Here at Volvo, we like to say innovation is in our DNA — that’s because it’s a part of everything we do, from concepts explored at our more formalized Volvo Concept Lab to current product design to blue-sky ideas that have true merit and make their way to market.

Over the years we’ve developed a number of forward-looking concepts, and the main logic is always the same — What’s possible? What could the future look like? How can we continue to reinvent our machines to increase productivity and efficiency for our customers?

I’m sure it’s exciting for our customers to see new concepts and to hear that we continue to look for ways to improve our product lines — but on a more practical level, it’s exciting and challenging for our engineers to pursue new ideas and technologies that they may not get the opportunity to do under normal development scenarios.

These concepts lead to conversations which oftentimes turn into other ideas, or some portions of the concepts can make their way into future product design. That’s exactly the case with our CX01 compactor concept, which we internally call the “unidrum.” Years of research and development have led to an awe-inspiring concept model that ultimately isn’t planned for market — but many of the learnings out of that endeavor will lead to better asphalt compactor design down the road.

Setting New Standards With the Volvo EWR130E

The EWR130E wheeled excavator delivers an outstanding machine performance wrapped up in an industry leading compact package.This 12-13t wheeled excavator embodies grace, power, poise, and strength. Click to see how the EWR130E sets the new standard when it comes to precision and performance. 


Electric Construction Equipment vs. Diesel Performance Comparisons


When it comes to power and performance, our ECR25 electric excavator and L25 electric wheel loader specifications are nearly identical to their diesel counterparts — almost line for line, every diesel model spec applies to the electric models. The few exceptions are a slight increase in continuous motor power and a marginally higher operating weight for the ECR25 electric excavator. And for the L25 electric wheel loader, it too has a marginally higher operating weight and a higher static tipping load compared to the diesel model.

A final difference between the L25 electric wheel loader models is that in North America, we’re not initially offering a high-speed version of the electric loader in order to better maintain the battery during a full workday. The maximum speed of the electric L25 wheel loader is set at 10 mph (16 kph). The good news is that for most applications, high speed isn’t required. It’s mainly necessary if you have an application where you need to drive from jobsite to jobsite without hauling the machine.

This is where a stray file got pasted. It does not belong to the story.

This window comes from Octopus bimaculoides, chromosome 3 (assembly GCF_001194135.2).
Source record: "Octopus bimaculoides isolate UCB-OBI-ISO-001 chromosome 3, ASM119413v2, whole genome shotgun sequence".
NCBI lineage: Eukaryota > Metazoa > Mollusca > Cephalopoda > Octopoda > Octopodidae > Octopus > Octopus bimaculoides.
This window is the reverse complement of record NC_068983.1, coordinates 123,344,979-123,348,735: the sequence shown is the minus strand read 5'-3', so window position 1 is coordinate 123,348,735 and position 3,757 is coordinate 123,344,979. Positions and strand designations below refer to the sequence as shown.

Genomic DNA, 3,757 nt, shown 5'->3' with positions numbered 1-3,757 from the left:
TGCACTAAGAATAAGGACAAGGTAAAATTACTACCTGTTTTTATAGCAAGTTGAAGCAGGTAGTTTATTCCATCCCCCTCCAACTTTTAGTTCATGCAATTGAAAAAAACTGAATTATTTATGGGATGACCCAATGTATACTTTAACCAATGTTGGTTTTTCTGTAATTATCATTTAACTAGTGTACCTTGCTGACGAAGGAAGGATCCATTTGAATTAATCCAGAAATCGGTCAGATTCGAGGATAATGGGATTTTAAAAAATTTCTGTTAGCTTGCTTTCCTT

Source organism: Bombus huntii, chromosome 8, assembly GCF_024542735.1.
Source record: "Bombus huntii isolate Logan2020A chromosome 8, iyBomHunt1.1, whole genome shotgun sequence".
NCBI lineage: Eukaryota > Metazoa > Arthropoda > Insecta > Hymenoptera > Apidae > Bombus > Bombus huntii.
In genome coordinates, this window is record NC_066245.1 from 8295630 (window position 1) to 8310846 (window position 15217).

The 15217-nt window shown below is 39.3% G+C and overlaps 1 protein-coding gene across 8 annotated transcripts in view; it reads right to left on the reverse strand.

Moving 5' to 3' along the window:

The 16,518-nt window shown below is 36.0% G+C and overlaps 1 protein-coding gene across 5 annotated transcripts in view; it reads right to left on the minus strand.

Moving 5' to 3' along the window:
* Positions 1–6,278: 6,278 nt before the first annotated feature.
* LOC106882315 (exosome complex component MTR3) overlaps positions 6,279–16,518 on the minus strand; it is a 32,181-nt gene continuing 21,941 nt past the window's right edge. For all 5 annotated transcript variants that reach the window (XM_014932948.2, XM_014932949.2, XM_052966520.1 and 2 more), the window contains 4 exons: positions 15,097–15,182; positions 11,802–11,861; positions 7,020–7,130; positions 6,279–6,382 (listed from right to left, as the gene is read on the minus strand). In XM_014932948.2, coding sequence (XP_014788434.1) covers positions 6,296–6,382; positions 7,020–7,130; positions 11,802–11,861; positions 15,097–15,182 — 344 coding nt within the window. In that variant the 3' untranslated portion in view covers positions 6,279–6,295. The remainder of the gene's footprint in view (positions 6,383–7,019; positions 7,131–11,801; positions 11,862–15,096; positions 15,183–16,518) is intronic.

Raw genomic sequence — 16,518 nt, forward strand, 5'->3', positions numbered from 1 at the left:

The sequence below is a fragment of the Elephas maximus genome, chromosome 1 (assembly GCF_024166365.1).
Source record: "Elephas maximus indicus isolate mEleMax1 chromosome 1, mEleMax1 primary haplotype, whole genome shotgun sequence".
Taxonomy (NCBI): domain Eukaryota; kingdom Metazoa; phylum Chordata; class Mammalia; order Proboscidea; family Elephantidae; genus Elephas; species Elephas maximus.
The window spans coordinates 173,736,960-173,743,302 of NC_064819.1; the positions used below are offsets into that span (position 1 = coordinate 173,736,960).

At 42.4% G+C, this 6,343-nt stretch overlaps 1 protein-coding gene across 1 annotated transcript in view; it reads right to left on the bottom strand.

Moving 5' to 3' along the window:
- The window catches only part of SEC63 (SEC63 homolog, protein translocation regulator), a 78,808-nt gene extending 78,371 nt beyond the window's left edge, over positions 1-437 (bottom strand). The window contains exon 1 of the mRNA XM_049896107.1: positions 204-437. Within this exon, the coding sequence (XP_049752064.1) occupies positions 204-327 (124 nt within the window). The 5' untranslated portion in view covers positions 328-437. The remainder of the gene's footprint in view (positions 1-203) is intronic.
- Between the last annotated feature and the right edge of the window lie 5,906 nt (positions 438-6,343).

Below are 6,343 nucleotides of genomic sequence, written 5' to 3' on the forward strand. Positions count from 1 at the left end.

Reductions in noise and vibration are the result of removing the diesel engine and the cooling fan. In our pilot programs, we’re hearing over and over how less fatigued operators feel after several hours of work. Even in a top-of-the-line Volvo cab, operators are appreciating the difference of the smooth, quiet operation of electric construction equipment.

Just how much quieter are the electric machines compared to their diesel counterparts? On the ECR25 electric excavator, for example, exterior noise levels were reduced from 93 dB to 84 dB. If that doesn’t seem like a lot, then consider that a 10-decibel increase is perceived as twice as loud, and it represents a tenfold increase in sound intensity. By reducing the noise by 9 decibels, we’ve created an electric-powered construction machine that will sound two times quieter.


Volvo takes home four major EquipmentWatch awards

EquipmentWatch, the leading data researcher in the heavy equipment industry, recognized Volvo machines in three different categories of wheel loaders and one category of articulated haulers. Volvo large wheel loaders, medium wheel loaders and articulated haulers each earned the Highest Retained Value award, while Volvo compact wheel loaders earned the Lowest Cost of Ownership award.